River recreators can expect a higher volume of water and increased turbidity in the Trinity River during the ceremonial flow. As always, the public is urged to exercise caution when recreating in or around the Trinity River. For more info, visit

The Oceans:
According to Tim Klassen of Reel Steel Sport Fishing, the rockfish bite at Cape Mendocino has been really good, with plenty of variety. “We made a couple trips down last week, and we’ll try and get a few more in before the closure,” said Klassen. “The tuna water is sitting roughly 36 miles out, but the weather looks marginal this week. There’s a chance you could sneak out a day this week to see what’s out there.”

Shelter Cove
“The weather finally laid down late last week and we were able to make it to Rodgers Break for rockfish,” said Jake Mitchell, of Sea Hawk Sport Fishing. “It was really good and we were even able to get our lingcod limits fairly easily a couple of days.  Sunday and Monday we ran for albacore straight out 25 to 30 miles. Sunday, they didn’t seem to bite very good and we only ended up with six, but we quit a little early. Monday was a little better and we ended up with 28.  Most boats had 15-25 fish.”

Crescent City
According to Britt Carson of Crescent City’s Englund Marine, it was another good weekend for California halibut anglers. “Boats did well trolling anchovies along south beach, with some limits reported,” said Carson. “There were also a few Threshers caught. The rockfish and lingcod bite are still really good when they can get out. Unfortunately, that will come to an end after Sunday.”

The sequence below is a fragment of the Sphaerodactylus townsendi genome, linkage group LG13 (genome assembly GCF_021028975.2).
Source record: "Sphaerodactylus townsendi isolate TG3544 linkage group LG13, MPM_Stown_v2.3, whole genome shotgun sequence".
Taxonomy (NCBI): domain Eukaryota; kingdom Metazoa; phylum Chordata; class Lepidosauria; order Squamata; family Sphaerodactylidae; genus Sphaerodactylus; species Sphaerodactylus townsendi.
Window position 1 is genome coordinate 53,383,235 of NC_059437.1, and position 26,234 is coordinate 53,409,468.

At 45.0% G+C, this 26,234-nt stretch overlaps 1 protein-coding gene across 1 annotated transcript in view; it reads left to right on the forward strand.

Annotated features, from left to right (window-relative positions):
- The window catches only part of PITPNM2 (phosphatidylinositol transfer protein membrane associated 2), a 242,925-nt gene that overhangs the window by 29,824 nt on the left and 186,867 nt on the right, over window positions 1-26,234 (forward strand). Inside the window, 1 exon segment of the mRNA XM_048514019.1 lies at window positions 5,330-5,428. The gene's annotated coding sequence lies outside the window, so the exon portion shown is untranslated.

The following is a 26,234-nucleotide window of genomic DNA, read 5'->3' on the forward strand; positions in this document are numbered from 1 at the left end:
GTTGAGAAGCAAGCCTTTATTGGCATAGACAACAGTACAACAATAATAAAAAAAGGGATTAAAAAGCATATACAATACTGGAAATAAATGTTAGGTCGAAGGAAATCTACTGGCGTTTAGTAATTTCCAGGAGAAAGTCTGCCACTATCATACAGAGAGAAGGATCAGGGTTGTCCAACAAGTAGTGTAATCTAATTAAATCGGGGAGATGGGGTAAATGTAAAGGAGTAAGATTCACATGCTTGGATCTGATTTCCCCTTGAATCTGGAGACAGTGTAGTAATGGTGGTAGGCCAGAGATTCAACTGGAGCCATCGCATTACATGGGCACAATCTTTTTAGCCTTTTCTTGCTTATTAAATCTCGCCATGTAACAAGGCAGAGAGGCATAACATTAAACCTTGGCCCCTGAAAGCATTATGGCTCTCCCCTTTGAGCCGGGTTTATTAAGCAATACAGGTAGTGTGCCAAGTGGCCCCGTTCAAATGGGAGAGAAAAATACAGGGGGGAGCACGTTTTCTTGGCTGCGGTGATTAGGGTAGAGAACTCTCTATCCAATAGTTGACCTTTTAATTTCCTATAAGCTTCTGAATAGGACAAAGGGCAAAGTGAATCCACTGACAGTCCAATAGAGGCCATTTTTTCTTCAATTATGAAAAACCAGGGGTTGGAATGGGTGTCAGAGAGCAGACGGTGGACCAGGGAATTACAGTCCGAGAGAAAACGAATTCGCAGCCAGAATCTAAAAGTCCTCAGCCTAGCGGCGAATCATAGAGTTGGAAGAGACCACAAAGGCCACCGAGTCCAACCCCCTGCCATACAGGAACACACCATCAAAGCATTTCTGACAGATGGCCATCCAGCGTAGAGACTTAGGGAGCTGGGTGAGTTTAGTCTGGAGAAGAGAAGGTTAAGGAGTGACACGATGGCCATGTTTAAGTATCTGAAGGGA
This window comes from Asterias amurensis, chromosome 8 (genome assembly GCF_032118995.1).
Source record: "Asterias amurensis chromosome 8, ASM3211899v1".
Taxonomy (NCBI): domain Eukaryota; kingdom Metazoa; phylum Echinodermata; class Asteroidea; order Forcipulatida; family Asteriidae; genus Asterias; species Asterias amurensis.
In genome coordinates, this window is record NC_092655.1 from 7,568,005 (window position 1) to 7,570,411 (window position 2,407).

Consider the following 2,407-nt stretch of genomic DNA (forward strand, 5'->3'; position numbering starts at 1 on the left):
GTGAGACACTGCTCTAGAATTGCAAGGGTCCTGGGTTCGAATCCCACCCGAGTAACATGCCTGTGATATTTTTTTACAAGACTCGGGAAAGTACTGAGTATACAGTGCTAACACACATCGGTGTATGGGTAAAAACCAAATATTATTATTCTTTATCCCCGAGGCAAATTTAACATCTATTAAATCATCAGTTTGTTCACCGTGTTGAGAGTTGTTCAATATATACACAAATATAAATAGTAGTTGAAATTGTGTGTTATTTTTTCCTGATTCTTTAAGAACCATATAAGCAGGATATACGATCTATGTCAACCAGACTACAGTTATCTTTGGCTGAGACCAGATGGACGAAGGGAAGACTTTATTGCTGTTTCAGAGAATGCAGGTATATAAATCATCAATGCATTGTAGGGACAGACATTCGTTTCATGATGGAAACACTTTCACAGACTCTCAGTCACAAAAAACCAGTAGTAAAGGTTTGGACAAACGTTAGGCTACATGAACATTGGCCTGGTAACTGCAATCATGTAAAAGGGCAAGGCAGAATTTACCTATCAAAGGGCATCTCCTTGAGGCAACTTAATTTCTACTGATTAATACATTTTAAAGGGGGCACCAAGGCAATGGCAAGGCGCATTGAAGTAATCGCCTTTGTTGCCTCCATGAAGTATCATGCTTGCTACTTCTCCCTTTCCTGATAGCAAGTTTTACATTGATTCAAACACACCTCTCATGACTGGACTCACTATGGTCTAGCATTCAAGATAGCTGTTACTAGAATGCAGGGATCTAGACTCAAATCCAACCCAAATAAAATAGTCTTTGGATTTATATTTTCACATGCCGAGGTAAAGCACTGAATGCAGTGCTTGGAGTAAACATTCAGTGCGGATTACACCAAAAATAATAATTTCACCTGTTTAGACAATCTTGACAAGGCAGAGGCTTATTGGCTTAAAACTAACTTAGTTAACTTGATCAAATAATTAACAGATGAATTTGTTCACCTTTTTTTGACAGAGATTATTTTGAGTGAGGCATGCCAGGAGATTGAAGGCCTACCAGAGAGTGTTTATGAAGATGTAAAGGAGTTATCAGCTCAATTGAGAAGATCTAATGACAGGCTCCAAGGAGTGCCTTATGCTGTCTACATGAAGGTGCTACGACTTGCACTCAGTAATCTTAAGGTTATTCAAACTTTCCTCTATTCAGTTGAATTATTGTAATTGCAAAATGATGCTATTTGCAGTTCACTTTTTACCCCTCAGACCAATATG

Tuna has been decent out of Brookings on calm weather days reports Andy Martin of Brookings Fishing Charters. “The best fishing is to the north, off of Pistol River or Gold Beach,” said Martin, “Boats venturing uphill to the 125 line are getting 50 fish per boat. Straight out along the border, catches are much lighter. Windy weather likely will keep boats away from the tuna grounds this week. Halibut fishing remains good with a fish per rod in 180 to 250 feet of water. Lingcod and rockfish action has been fair to good. California halibut are biting in front of the harbor.”

The Rivers:
Lower Klamath
Steelhead fishing has slowed on the lower Klamath the last few days as the water temperatures have increased. It’s been best first thing in the morning and it gets tough when the sun comes out. We should see some improvement next week when the water arrives from the Trinity. Fishing pressure continues to be light.  The daily bag limit is two hatchery steelhead or hatchery trout per day on both the Klamath and Trinity rivers, with a possession limit of four. Anglers must have a Steelhead Fishing Report and Restoration Card in their possession while fishing for steelhead trout in anadromous waters. For more information, visit

Lower Rogue “The Rogue Bay remains solid for salmon, but expect a crowd,” said Martin. “With fishing slow on other systems, and closed to the south, the word has gotten out about the big salmon run in the Rogue. Anchovies fished behind 360 flashers are working best.”

Kenny Priest operates Fishing the North Coast, a fishing guide service out of Humboldt specializing in salmon and steelhead. Find it on Facebook, Instagram, YouTube and For up-to-date fishing reports and North Coast river information, email